Seattle Center is also a destination to get your learn on. The Children’s Museum and the Pacific Science Center have interactive exhibits year-round. The IMAX Theater provides the typical educational fare as well as some new releases in 3D. And of course, each weekend you can rock out to your favorite psychedelic band at the Laser Dome.
There have been a few news-making events at Seattle Center. After his suicide in 1994, Nirvana fans came out in droves for a candlelight vigil memorializing Kurt Cobain. It has also been the site of several protests. And in 2006, the annual Gay Pride Parade was moved from Broadway in Capitol Hill to the Seattle Center.
When it comes to landmarks, the 520-foot-high Space Needle (400 Broad St; www.spaceneedle.com) may be overrated and overexposed, and sure, there’s something hokey about eating on a moving platform, but there’s also something brilliant and grand about a totem to the space age. And while so much stuff from the 1960s gets demolished with barely a second thought, it’s nice that this big hulking time capsule fills up the skyline. Besides, just think of the title sequences we’d be missing out on were it not to exist.
Experience Music Project
Perhaps no one but architect Frank Gehry and owner Paul Allen thinks it actually looks like a smashed guitar—the phrase “psychedelic clown poop” comes to mind—but if you’re a music fan, the EMP (325 5th Avenue N; www.emplive.org or @EMPmuseum) is a treat. That is, if you’re really into Jimi Hendrix and looking at famous sweaters. Where EMP surpasses being merely a big Hard Rock Cafe is in its fascinating interactive installations. And it’s not all rock music: exhibits run the gamut of popular culture, making the museum of interest to more than just superfans.
Like the Space Needle, the Monorail (www.seattlemonorail.com) is a novelty that was built for the World’s Fair. It runs about a mile from the Seattle Center to Westlake Center Mall. One-way fare for adults is $2.25 and $1 for children 5-12. 65+ are $1 and kids 4 and under are free. If you think this seems steep for a two-minute trip, then you should take the bus. Even if no Seattle resident has ever used the Monorail as public transportation it did not prevent a serious initiative in the late 1990s/early 2000s to create an entire system of monorails across the city. That failed, in part, when people realized that then there’d be these blasted monorails all over the city. Thus, the light rail.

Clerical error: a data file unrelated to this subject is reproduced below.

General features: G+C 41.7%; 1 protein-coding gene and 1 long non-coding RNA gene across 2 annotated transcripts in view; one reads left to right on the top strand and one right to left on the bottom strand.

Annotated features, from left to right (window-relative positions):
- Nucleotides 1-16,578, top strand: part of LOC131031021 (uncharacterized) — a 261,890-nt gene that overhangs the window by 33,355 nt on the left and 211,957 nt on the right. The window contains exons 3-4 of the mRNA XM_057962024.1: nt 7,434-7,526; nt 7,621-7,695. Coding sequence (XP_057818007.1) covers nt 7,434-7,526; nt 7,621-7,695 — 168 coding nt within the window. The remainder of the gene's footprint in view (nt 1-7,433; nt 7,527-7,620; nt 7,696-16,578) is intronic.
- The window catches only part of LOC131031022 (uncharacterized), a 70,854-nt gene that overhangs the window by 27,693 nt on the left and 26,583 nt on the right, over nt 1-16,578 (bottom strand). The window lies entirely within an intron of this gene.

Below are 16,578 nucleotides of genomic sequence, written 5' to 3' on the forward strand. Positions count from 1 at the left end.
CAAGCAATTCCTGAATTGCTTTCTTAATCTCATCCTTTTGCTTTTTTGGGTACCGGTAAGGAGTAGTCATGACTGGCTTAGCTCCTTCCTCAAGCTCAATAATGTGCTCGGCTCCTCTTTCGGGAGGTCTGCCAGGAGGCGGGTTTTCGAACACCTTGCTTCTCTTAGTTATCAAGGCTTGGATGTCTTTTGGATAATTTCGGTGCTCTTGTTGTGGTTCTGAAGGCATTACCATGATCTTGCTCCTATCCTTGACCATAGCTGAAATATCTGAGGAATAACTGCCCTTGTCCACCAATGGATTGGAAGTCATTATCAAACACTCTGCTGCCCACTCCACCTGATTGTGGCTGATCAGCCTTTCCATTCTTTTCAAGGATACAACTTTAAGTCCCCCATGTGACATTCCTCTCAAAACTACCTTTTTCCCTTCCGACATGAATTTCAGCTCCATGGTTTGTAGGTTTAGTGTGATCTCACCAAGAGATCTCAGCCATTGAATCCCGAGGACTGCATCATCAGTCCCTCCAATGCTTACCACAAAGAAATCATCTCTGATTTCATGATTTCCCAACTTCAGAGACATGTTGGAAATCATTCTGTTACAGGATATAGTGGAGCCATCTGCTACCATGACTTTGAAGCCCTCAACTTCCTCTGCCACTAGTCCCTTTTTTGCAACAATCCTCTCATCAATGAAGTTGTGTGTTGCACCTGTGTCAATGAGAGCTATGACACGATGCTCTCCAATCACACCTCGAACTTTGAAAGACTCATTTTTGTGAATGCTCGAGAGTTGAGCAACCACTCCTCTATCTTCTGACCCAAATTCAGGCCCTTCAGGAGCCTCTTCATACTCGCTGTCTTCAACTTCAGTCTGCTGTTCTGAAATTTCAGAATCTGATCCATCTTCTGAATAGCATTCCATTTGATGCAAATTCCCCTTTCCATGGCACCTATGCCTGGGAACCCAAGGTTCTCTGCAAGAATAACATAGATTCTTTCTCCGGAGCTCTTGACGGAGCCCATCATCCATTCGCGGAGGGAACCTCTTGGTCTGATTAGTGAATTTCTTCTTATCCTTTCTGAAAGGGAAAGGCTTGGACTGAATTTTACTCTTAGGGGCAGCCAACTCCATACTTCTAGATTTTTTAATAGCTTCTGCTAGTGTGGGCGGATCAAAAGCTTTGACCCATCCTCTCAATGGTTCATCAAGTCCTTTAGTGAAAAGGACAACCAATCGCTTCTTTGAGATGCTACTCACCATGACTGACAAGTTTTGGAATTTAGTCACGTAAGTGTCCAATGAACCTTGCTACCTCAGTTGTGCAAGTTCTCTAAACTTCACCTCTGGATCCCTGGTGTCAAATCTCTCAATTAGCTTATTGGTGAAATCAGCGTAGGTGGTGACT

Located on the first floor of the Center House, the Children’s Museum (305 Harrison St, 206-441-1768; www.thechildrensmuseum.org or @tcmseattle) features several child-sized environments designed for education, including a mountain forest, a global village, a mini-Seattle neighborhood, and Cog City. They also offer the typical gambit of youth programs and workshops. Admission is $8.25 for adults and children and $7.25 for grandparents. Children under 1 are free.
Housed in a World’s Fair-era building, the Cornish Playhouse (201 Mercer St; www.cornish.edu/playhouse) has a 476-seat main theater and a separate black-box theater. The space was formerly the Intiman Theatre, which won a Tony Award in 2006 for outstanding regional theater. Unfortunately, it wasn’t enough to keep them in the black as debts mounted, and the theater was forced to fire its entire staff and abruptly cancel a portion of its 2011 season. Subsequently, the space formerly occupied by Intiman was taken over by Cornish College and renamed The Cornish Playhouse. Since its precipitous fall, the Intiman has been reconceived as a yearly summer festival in its former home at the Seattle Center (www.intiman.org).
Seattle Children’s Theatre
Comprised of the Charlotte Martin Theatre and the Eve Alvord Theatre, the Seattle Children’s Theatre (201 Thomas St, 206-441-3322; www.sct.org or @SCTdotORG) offers a season of family-oriented plays as well as classes, workshops, and even birthday parties.
Seattle Repertory Theatre
The Seattle Rep (155 Mercer St, 206-443-2222; www.seattlerep.org or @seattlerep) includes the Bagley Wright Theatre, the Leo Kreielsheimer Theatre, and the PONCHO Forum. Major company performing classic and contemporary plays with a commitment to original works.
Seattle Center Armory
Predating the World’s Fair, the Armory dates to 1939 and is home to the Children’s Museum, administrative offices, and an above-average food court showcasing some of the best in Seattle cuisine. The surprisingly cheap, freshly fired mini pizzas at MOD are worth the line and the vegan burgers at Plum would make even the most staunch carnivore reconsider their dietary stance. The upscale comfort food at Skillet is a fine lunch option. The food court is also a good alternative to expensive fair food during the big events.
McCaw Hall (321 Mercer St; www.mccawhall.com) is to home to the Pacific Northwest Ballet (www.pnb.org or @PNBallet) and the Seattle Opera (www.seattleopera.org or @SeattleOpera). A lecture hall and an array of meeting rooms are available for rent for your next grandiose function.